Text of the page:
D'Arcy and I had a "black humour" moment the other day. We imagined the surgeon coming to us in the waiting room mid-operation to say he'd discovered something unusual. This happened when Ben was having a surgery to widen his nasal passages. The doctor came out to tell D'Arcy that Ben had anatomy he'd never seen before. He was baffled and said he wouldn't touch the extra tissue he was referring to. Anyway, there's always a fear lurking that surgeons will go in and discover something so structurally unusual that they can't do what they intended, or it doesn't turn out the way hoped.

"I think we'll have to amputate" we imagined him saying, and we laughed, because in a bizarre way nothing surprises us anymore.

Note to self: Try the meditation tape.


Oh, my gosh. I'm glad that you've shared this with us so that we, too, can offer our support, our prayers, our well wishes and commiseration. How worried and anxious you must be -- but how good that you are acknowledging it, too. I will light a candle for Ben and wish for his surgery to be simple and effective, for his healing to commence quickly and for his pain to be eased. And to you I will wish for peace and affirmation and strength and courage.

Best of luck to you and Ben. We have lots of experience with hip spicas...One thing that we found really helps is to use a beanbag chair with some kind of tray table or lap desk for daytime use. The beanbag chair will allow him to sit up somewhat and use the tray to do stuff. Better than lying in a bed all day! I hope the surgery alleviates his pain. It is so hard to have a child go through surgery. I'll be thinking of you all.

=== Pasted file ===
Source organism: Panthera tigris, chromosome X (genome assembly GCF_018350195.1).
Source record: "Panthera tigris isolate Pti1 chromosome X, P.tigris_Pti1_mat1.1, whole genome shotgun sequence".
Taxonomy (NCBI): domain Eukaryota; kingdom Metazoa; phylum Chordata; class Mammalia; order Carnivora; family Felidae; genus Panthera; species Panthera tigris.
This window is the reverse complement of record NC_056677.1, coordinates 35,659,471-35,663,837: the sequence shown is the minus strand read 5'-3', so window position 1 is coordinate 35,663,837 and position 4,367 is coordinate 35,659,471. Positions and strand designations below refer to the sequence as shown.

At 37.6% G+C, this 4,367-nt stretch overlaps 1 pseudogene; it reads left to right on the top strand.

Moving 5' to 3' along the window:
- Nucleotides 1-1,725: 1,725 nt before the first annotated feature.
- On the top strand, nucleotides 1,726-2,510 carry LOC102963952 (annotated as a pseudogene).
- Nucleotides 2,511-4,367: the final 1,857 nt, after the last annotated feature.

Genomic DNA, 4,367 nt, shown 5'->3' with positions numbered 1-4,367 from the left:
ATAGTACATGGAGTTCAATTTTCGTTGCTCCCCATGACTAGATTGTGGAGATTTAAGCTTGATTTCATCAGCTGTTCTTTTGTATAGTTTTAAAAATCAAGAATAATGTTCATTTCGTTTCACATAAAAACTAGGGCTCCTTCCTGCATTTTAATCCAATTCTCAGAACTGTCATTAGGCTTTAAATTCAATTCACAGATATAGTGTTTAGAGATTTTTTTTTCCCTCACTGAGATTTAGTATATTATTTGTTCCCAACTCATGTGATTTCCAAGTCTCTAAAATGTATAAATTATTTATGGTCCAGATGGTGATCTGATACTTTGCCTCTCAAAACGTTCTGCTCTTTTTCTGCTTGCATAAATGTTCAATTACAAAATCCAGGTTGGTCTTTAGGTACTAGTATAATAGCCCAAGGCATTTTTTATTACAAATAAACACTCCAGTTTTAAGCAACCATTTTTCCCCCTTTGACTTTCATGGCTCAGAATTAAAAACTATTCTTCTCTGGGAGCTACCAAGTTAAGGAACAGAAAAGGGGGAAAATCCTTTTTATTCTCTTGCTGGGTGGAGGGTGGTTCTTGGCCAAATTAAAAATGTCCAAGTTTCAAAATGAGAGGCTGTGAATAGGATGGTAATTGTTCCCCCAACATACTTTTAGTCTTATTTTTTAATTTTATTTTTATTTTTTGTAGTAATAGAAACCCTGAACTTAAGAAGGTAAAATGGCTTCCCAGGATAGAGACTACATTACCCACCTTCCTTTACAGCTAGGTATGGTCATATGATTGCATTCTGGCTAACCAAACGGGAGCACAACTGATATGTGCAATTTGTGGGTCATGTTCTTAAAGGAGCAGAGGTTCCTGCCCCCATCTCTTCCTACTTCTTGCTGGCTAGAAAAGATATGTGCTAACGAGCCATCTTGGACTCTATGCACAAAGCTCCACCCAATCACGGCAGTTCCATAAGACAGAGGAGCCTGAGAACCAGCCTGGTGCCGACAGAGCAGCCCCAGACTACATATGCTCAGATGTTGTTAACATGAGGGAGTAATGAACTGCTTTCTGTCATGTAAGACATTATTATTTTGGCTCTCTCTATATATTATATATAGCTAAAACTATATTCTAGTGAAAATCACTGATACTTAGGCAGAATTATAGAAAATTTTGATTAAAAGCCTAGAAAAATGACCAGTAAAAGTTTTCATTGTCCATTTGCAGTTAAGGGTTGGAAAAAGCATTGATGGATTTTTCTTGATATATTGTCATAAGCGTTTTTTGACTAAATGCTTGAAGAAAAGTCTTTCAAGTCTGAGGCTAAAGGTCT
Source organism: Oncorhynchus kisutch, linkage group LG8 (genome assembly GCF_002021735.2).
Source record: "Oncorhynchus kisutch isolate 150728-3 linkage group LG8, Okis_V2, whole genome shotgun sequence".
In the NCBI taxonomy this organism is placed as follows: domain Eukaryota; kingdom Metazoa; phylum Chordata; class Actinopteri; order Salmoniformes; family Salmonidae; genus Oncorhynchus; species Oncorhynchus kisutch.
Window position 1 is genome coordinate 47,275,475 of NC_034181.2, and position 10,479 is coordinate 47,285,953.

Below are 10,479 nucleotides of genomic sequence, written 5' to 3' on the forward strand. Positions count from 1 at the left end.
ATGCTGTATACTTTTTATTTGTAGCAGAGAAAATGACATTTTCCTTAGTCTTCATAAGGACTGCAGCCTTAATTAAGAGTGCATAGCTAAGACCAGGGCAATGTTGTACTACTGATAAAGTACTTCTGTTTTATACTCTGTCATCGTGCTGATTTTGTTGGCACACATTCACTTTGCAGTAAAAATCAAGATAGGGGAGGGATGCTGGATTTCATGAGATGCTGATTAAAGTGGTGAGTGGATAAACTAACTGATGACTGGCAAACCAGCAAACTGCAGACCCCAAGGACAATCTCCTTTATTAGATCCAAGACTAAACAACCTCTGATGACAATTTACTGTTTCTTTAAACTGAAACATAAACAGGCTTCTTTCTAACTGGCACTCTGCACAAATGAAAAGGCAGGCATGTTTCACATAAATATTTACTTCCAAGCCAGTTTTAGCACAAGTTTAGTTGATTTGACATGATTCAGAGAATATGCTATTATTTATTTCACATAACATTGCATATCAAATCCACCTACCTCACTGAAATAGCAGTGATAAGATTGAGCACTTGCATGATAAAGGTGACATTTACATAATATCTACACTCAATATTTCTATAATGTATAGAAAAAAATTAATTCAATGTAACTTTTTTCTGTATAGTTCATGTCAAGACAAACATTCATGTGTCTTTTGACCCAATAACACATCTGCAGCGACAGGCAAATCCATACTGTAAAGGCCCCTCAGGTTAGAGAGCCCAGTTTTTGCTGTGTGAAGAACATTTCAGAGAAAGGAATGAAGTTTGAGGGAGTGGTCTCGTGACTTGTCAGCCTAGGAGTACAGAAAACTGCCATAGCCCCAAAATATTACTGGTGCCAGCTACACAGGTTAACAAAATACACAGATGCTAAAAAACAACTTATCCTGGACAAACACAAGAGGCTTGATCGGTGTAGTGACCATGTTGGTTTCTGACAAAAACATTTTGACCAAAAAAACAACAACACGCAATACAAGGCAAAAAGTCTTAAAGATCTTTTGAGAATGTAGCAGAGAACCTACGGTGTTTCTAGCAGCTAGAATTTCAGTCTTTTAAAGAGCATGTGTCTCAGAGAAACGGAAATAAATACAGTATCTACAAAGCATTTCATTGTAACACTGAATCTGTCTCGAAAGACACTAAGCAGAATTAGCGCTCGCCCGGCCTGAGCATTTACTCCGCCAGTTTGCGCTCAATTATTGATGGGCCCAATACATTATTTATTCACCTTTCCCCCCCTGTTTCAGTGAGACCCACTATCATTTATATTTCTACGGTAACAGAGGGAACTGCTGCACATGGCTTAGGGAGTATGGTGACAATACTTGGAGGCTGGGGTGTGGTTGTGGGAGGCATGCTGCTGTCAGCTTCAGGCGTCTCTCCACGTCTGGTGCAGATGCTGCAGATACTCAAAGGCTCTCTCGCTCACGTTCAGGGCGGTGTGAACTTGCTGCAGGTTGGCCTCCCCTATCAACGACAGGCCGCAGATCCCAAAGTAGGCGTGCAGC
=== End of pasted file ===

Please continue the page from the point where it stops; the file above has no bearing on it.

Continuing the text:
Hi Elizabeth -- Thank you for your beautiful message. I really appreciate your lighting a candle for Ben. That's a lovely act. Thanks also for your well wishes and prayers -- and the strength and courage! Hugs, Louise

Oh Louise, I was just thinking of Ben this morning and his upcoming surgery. To read about the 10 faces and Ben's reaction made me actually wince. That's hard to take and I can only imagine how difficult this has been.

You're a generous soul, helping us both by your blog and your personal touches too -- please know that the boys and I will be sending all our well wishes for Ben. And tight hugs for you too!

Hi Ellen -- thank you very much for your message! The beanbag sounds like a fabulous idea and I'll see about getting one. We were surprised that other than the child life specialist, no one could really tell us what to expect or how to prepare.

Were you and/or your daughter able to wear regular clothes over the casts -- or do you need to get larger clothes?

Are they hard to sleep in?

Any other practical tips would be greatly appreciated. Thanks so much! Louise

Louise - I will email you later with my full "spica cast" tip summary! A lot depends on whether they cast him partially sitting or flat but I will send you all the info I can dredge out of my brain later tonight when the kids are in bed!

Louise I am so sorry you all have to deal with this.
I will tell you what my most helpful friend told me - try the white wine!


All I can do is give you some virtual hand holding...for you and for Ben. Hang in!